Laser Radars Laboratory – Institute of Electronics – BAS

The Laser Radars Laboratory was established in 1974 as a specialized unit for development of experimental methods and systems for laser remote sensing of the stratification of the atmospheric aerosols and pollutants with high spatial and temporal resolution. Since 2002, it has been involved in regular and synchronized lidar measurements of the atmospheric aerosol within the framework of the European Aerosol Research Lidar Network (EARLINET) by using two lidar systems certified and included (as Sofia lidar station) into the structure and activities of the Network. The types of lidar measurements performed are as follows: regular climatological observations; observation of special phenomena, such as unusually high concentrations of aerosols in the troposphere (transportation of mineral dust from Sahara desert over the Mediterranean Sea to Europe, volcanic eruptions, formation of smoke layers resulting from forest or industrial fires, etc.); measurements in coordination with satellite missions within the objective of detailed comparison of ground-based and spaceborne lidar data sets over Europe.

The Laser Radars Laboratory staff has taken part in the implementation of projects within the 5th (EARLINET), 6th (EARLINET-ASOS), 7th (ACTRIS) EU FPs and Horizon2020 program (ACTRIS2 and ACTRIS PPP projects); at present, the Laboratory implements tasks of the ACTRIS – IMP project under the Horizon2020 program.

Sofia Lidar Station has at the moment two elastic backscatter lidar systems certified for the measurements under EARLINET: an aerosol lidar with a Nd:YAG-laser (1064 nm, 532 nm) (Fig. 1a) and an aerosol lidar with a CuBr-vapor laser (510.6 nm, 578.2 nm) (Fig. 1b).

Lidars - Sofia


Fig. 1. Lidar systems based on a Nd:YAG laser (a) and a Cu-vapor laser (b), part of Sofia lidar station.

Nd:YAG-laser-based aerosol lidar system

The lidar transmitter is a high-power solid-state Nd:YAG laser. The laser has one additional amplifying module and provides a maximum pulse energy of 1 J at the fundamental wavelength of 1064 nm and about 100 mJ at the second laser harmonic at 532 nm, with pulse a duration of 15 ns FWHM and a repetition rate of 2 Hz. The Cassegrain-type receiving optical telescope has an aperture of 35 cm and a focal length of 195 cm. The system is equipped with an opto-mechanical unit for separating the spectral components of the backscattered radiation in each working channel, the latter consisting of high-sensitivity photoelectric modules, analogue-to-digital converters, shaping and controlling electronics, and a computer system for registration, accumulation and processing of lidar signals and data. The lidar allows measurement and recording of scattered signals from distances up to 30 km (heights up to 16 km, covering the troposphere and the low stratosphere), with 15-m spatial resolution and 100-ns temporal resolution, possibility for vertical scanning in the range 0÷32º and horizontal scanning within an angle range of 50º.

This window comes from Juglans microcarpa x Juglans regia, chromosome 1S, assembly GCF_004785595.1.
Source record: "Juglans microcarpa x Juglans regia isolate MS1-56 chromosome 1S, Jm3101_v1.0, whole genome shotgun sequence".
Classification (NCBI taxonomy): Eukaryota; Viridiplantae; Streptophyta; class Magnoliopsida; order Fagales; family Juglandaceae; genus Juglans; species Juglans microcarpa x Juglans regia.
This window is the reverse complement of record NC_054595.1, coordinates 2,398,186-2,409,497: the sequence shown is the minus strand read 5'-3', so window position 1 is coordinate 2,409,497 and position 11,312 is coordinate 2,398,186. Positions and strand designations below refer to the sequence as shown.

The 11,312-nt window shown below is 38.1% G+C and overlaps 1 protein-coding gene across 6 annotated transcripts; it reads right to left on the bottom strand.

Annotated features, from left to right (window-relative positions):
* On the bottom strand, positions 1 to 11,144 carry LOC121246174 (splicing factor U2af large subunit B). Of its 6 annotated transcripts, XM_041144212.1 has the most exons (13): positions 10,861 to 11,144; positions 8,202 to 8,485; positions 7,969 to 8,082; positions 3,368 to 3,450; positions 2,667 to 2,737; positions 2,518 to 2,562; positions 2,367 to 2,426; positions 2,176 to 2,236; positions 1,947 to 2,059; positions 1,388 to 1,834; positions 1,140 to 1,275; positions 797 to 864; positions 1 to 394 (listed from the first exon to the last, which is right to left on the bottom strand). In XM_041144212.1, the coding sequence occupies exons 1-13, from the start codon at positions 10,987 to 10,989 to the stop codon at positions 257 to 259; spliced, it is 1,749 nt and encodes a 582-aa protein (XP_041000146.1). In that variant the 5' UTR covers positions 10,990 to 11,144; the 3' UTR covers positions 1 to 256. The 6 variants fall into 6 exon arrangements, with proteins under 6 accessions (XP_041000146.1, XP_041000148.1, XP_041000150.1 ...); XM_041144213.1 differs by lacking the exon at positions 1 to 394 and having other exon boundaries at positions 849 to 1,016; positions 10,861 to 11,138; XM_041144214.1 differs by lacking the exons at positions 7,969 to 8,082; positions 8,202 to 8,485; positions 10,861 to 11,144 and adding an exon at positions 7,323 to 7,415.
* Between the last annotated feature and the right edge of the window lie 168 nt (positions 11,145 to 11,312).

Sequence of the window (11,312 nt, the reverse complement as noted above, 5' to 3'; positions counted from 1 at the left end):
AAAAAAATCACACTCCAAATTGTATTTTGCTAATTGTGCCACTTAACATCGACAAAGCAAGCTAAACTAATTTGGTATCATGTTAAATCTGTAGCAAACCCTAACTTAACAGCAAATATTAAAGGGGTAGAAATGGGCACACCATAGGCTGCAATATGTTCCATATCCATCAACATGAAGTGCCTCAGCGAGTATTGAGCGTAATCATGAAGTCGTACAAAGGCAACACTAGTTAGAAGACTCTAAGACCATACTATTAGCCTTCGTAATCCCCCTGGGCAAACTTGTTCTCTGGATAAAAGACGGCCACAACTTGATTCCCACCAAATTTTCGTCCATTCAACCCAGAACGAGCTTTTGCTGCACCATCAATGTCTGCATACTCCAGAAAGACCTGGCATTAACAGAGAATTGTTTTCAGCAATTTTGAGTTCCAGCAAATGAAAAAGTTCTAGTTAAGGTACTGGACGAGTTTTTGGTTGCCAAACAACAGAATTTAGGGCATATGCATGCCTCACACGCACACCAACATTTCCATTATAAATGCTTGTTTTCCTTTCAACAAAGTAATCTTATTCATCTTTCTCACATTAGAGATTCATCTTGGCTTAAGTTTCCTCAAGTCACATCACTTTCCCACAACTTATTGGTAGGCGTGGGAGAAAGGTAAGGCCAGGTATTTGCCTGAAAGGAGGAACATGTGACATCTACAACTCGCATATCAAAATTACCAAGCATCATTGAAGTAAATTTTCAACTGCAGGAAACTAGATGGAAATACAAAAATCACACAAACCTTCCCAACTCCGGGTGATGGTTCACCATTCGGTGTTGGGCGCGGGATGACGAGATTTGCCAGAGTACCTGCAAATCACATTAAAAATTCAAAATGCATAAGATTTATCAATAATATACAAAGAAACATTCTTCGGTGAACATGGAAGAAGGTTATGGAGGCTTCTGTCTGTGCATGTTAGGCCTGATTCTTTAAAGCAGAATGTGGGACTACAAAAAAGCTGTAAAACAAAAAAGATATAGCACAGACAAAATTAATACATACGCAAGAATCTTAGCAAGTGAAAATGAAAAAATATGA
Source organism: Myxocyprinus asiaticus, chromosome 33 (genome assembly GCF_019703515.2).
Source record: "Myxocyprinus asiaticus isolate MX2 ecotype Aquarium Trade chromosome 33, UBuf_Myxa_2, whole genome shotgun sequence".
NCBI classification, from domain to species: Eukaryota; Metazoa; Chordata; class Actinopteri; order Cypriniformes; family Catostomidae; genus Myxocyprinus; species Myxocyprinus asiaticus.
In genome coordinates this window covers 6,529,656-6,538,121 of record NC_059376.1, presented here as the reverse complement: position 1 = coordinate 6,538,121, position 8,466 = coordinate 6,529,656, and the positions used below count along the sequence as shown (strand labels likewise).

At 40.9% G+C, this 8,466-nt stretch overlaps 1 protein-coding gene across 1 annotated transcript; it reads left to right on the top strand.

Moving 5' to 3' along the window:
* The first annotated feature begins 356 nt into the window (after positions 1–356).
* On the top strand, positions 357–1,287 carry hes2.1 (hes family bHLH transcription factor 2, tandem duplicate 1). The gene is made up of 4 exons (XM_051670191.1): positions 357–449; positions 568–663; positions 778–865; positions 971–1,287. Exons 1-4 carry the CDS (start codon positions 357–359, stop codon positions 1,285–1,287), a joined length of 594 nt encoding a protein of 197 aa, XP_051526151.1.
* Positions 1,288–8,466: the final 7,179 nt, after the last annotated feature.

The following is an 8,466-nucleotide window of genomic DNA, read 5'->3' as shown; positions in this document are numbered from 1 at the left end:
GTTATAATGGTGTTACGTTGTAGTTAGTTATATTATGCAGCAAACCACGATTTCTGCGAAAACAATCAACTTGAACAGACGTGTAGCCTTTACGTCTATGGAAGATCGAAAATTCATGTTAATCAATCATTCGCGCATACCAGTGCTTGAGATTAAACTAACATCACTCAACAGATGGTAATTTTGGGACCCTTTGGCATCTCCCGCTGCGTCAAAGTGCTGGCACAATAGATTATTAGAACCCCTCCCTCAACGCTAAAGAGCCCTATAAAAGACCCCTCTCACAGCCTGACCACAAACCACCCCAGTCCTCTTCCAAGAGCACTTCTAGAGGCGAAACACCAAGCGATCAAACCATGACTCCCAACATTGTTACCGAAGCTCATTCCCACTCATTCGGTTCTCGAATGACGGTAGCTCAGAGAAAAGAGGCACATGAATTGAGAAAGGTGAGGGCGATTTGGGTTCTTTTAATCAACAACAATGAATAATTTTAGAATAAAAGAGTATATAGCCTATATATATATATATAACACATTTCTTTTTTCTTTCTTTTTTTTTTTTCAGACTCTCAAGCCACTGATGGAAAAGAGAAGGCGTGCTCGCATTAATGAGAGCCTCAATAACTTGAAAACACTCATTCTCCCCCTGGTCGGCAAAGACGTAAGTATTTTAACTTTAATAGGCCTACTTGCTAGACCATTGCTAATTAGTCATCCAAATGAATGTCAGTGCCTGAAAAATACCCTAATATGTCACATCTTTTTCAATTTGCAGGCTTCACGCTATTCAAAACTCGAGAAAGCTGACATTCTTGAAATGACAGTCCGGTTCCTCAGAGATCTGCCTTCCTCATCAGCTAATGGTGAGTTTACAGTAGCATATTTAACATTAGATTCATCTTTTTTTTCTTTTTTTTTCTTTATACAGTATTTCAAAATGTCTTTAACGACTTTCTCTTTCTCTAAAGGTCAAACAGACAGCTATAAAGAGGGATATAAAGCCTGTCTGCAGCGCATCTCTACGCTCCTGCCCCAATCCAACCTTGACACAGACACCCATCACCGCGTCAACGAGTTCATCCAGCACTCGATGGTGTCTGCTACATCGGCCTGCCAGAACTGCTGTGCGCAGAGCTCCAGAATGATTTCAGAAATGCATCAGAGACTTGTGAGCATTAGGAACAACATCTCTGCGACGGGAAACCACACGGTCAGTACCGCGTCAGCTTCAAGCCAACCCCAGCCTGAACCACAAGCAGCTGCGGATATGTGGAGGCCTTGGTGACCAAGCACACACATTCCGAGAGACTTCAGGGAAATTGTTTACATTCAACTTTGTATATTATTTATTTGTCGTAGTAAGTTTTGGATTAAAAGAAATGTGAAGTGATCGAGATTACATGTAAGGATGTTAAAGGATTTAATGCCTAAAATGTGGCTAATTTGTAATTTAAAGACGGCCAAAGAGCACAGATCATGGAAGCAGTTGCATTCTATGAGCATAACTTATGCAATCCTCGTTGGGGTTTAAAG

Metal-vapor-laser-based aerosol lidar system

  • Laser Source – laser on metal vapors ( Cu-vapors, CuBr-vapors, Cu-Au vapors), depending on the goals of the atmospheric measurements.
  • Mean output power – 2 – 4 Watts, typically.
  • Repetition frequency – 5 KHz ( laser on Cu-vapors), 8-10KHz- (lasers on Cu-Br and Cu-Au vapors).
  • Pulse duration ~ 10ns.
  • Emitted wavelengths – 510.6nm., 578.2nm (by Cu-vapors laser); 510.6nm., 578.2nm and 627nm (Cu-Au vapors laser).
  • Divergence of the emitted radiation ~ 1-2 mrad, Diameter of the laser beam near the lidar ~ 10cm.
  • Telescope apertures ~ 18cm with focus length ~ 100 cm.
  • Photon receiver in photon counting regime (Malvern ltd), Frequency bandwidth ~ 100MHz.
  • Vertical tropospheric and stratospheric (up to 20÷-30km) measurements.
  • Dead zone ~ 800 m.


Fig. 2. Results of atmospheric aerosol layers studies over Sofia by both lidar systems of Sofia Lidar Station: registration of transcontinental transport of Saharan dust (a-d, f), stratospheric aerosols (19 km) from forest fires in Canada (d) and smoke aerosols from a fire close to Kremikovtsi monastery (e).